National Guard August 2011 : Page 32
Citizen Warrior A d ec ad e o f w a r didn’t b re ak th e Nati o na l Gua r d . It m ad e th e f orce s t ro ng er and s h o u l d put t o res t a v ery unfai r s t ereo t y p e O N P OINT Vermont Army National Guard Staff Sgt. Matthew Kehaya provides security from a rooftop at a vehicle patrol base in Afghanistan last year. 32 | Staff Sgt. Whitney Hughes Na tional Guard
A decade of war didn't break the National Guard. It made the force stronger and should put to rest a very unfair stereotype
SOMEWHERE ALONG THE halls of the wonderful Smithsonian National Museum of American History in Washington, D.C., tucked between Abe Lincoln's hat and Archie Bunker's chair, should be displayed an inadequately equipped, indifferently trained and insufficiently motivated National Guardsman. The identifying label could read, "Weekend Warrior, circa 2001."
A museum is the only place one should find the stereotypical citizen-soldier from a decade ago and before, the one commonly identified by that outdated sobriquet.
Weekend warrior. Man, that is so pre-9/11.
For almost 10 years, National Guardsmen have been at war overseas, fighting alongside their active-component brethren. And dying there, too.
During that time, the force has undergone a metamorphosis that is hardly summed up simply by the well-worn phrase about being an operational force and no longer a strategic reserve.
That's too broad, too vague.
Col. Frank McGinn puts it more succinctly. The Massachusetts Army Guardsman for 30 years and homicide detective with the Massachusetts State Police recalls a time long before the war on terrorism.
"Annual training wasn't even training. It was summer camp," he says. "The first thing loaded on the truck was the beer."
Of course, that was not every year and not for everybody. But McGinn, who is a member of the NGAUS board of directors, is not the only one who remembers a less than focused attitude toward annual training.
Command Sgt. Major Scott Haworth, the top enlisted soldier in the Kansas Guard, joined in 1979 and recalls when the highlight of drill weekend was to "pop open the cooler at 4 o'clock."
Sgt. Major Abby West of the Wash ington Army National Guard remembers, "We would go out and train. But it was lackadaisical in many regards."
There was a reason for that. Other than a peacekeeping effort here and there and a surprise role in Operation Desert Storm, most of the Guard, especially the Army Guard, had little chance of going anywhere for anything other than training.
Retired Lt. Gen. Clyde Vaughn, the former director of the Army Guard, says going to war was not something Guardsmen truly expected.
"They thought maybe they'd go once in their lifetime," he says. "But they didn't know."
These people are talking about a National Guard foreign to about half of today's force–the soldiers and airmen who joined after America first went to Afghanistan to battle al-Qaida and its Taliban enablers.
They have joined knowing a combat tour was in their future and the idea of treating drill weekend like a tailgate party has gone out the window. It's now life or death.
"They know they have to learn those skills to survive," says McGinn.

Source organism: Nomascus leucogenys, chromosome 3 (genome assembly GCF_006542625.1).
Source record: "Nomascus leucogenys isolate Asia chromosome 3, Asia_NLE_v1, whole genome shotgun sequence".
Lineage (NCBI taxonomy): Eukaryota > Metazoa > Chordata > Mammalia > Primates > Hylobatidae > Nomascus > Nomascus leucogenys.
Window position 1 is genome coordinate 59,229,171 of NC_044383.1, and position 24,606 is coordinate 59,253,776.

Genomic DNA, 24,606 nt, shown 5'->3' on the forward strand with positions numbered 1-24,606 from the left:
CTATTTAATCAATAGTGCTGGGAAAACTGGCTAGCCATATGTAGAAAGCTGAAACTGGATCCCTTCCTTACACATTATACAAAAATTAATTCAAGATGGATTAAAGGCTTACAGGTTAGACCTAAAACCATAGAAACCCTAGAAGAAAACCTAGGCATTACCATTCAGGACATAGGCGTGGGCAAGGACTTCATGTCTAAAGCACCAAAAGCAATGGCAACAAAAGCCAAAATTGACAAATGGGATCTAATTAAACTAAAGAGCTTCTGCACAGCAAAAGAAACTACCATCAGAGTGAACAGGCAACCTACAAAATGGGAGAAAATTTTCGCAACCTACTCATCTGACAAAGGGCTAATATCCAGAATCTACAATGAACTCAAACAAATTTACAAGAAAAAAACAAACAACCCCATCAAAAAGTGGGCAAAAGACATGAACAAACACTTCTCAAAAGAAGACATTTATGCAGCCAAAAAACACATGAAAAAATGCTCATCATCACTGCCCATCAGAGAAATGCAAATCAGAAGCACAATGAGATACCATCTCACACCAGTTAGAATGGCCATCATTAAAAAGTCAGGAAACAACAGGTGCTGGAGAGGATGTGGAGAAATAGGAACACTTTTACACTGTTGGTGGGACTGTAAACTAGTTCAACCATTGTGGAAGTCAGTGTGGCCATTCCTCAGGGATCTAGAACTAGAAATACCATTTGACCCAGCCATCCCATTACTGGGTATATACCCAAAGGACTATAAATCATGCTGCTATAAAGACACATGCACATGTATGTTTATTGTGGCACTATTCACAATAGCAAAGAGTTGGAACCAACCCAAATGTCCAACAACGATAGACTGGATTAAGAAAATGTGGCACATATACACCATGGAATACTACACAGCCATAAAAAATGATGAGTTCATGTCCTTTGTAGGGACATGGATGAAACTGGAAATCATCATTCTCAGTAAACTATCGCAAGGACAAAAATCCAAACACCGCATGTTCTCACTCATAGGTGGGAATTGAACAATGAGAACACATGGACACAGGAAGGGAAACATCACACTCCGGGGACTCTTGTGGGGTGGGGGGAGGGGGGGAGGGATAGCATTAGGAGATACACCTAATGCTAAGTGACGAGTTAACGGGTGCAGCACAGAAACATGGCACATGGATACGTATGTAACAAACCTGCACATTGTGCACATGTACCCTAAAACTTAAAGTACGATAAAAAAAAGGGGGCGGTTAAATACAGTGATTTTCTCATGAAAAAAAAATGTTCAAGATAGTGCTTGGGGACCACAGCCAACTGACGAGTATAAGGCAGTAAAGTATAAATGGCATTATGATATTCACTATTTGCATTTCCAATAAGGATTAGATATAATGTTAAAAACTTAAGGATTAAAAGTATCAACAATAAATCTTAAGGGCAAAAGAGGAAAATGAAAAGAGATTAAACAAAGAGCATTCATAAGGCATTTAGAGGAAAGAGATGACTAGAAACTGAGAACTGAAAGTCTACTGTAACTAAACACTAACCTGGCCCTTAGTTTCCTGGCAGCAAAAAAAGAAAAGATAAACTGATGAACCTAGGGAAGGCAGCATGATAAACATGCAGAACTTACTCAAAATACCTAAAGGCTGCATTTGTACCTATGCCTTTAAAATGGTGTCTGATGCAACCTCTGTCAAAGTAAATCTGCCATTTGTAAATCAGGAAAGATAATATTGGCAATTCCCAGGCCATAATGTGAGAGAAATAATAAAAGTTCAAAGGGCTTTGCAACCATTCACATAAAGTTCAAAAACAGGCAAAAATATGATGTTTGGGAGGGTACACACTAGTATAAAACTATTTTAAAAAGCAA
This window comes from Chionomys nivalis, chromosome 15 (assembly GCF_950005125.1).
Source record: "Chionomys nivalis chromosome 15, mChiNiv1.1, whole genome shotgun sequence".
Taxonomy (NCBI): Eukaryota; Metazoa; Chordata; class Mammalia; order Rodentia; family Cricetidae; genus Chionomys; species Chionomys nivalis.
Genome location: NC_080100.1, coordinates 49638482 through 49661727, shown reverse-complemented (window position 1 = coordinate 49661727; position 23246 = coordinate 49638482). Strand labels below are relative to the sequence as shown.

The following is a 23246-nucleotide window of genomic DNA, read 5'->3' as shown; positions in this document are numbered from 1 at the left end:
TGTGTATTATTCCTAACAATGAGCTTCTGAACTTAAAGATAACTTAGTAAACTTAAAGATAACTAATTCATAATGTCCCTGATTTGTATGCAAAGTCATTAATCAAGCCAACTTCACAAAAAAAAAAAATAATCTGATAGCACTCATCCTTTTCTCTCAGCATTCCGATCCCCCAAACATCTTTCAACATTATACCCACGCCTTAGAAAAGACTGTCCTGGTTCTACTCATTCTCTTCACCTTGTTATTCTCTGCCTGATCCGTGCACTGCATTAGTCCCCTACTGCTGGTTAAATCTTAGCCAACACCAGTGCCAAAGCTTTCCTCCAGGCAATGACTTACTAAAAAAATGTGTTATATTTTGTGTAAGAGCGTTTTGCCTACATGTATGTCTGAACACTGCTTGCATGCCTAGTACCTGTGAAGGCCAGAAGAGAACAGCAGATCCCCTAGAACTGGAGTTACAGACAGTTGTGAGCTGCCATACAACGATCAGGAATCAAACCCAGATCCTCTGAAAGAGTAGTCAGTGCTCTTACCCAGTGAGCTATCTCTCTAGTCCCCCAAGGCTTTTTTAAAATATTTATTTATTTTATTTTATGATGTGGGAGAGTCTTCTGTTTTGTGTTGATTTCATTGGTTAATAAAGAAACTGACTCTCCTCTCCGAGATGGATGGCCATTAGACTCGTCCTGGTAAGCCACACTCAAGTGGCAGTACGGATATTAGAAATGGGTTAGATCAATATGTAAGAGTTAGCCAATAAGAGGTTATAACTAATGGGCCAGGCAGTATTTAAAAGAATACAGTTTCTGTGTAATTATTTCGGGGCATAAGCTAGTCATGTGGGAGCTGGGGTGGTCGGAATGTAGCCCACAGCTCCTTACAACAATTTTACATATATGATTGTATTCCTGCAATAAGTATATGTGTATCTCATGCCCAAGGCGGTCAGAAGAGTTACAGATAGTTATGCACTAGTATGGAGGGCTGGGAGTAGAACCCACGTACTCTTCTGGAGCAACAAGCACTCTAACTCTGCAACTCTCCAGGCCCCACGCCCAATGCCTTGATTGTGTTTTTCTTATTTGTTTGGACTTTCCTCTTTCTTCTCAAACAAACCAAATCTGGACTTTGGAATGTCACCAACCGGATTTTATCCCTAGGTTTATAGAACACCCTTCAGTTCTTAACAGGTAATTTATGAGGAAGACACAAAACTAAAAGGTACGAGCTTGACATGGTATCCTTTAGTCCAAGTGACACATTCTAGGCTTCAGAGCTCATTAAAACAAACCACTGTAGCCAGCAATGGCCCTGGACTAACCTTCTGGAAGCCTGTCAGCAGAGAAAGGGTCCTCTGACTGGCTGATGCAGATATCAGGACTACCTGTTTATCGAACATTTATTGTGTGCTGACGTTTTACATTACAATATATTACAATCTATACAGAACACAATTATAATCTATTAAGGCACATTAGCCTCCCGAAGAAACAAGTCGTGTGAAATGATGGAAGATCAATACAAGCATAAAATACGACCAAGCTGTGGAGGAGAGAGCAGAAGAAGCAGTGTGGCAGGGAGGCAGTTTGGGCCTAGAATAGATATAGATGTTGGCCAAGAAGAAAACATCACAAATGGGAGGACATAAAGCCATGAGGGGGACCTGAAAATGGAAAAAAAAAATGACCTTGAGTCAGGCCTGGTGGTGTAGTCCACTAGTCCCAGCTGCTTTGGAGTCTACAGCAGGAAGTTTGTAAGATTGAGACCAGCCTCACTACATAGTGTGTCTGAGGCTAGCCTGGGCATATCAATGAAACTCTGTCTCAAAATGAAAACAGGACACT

"You recognize it's not getting together just so you can talk to somebody," says Col. Anthony Mohatt, a brigade commander in the Kansas Guard and a special agent for the Department of Agriculture's inspector general's office.
"Today, our men and women come with a new attitude," says Maj. Gen. Frank Vavala, the Delaware adjutant general and NGAUS chairman of the board.
Maj. Gen. Lee Tafanelli, the Kansas adjutant general, says, "They want to be decisively engaged. They want to be challenged. Or they don't want to be there."
As amazing as the transformation has been, however, even more amazing is the speed with which it happened. This certainly is no longer your father's National Guard, but even your older brother wouldn't recognize it.
Here's what retired Lt. Gen. H Steven Blum, the chief of the National Guard Bureau from April 2003 to November 2008, says about the Guard prior to the Sept. 11 attacks.
"They were struggling to establish the Guard as a relevant force," he says. "Now advance to today. The question of relevance never comes up because in the last decade, we have been agile enough, adaptable enough and effective enough to become the nation's essential military force.
"Our biggest . . . detractors cannot seriously question our relevance." For Vaughn, the change is simple.
"The primary thing is readiness– true combat readiness," he says.
So, what happened? How did the Guard go from what it was to what it is? How was the "weekend warrior" put on the shelf?
"Initially, we were unprepared for this," admits Vavala.
Not only were many troops less than serious about their roles, many Army Guard units were under strength by Army design. It's hard to train for war when you are not allowed to have all the soldiers you need to go to war.
Vaughn says, "Our authorized strength didn't match what our force structure was."
The Guard also was not a priority in the Army budget. Tiered-resourcing based on deployment priority was the name of the game and most Guard units were forced to the back of the line when dollars were provided for equipment and training.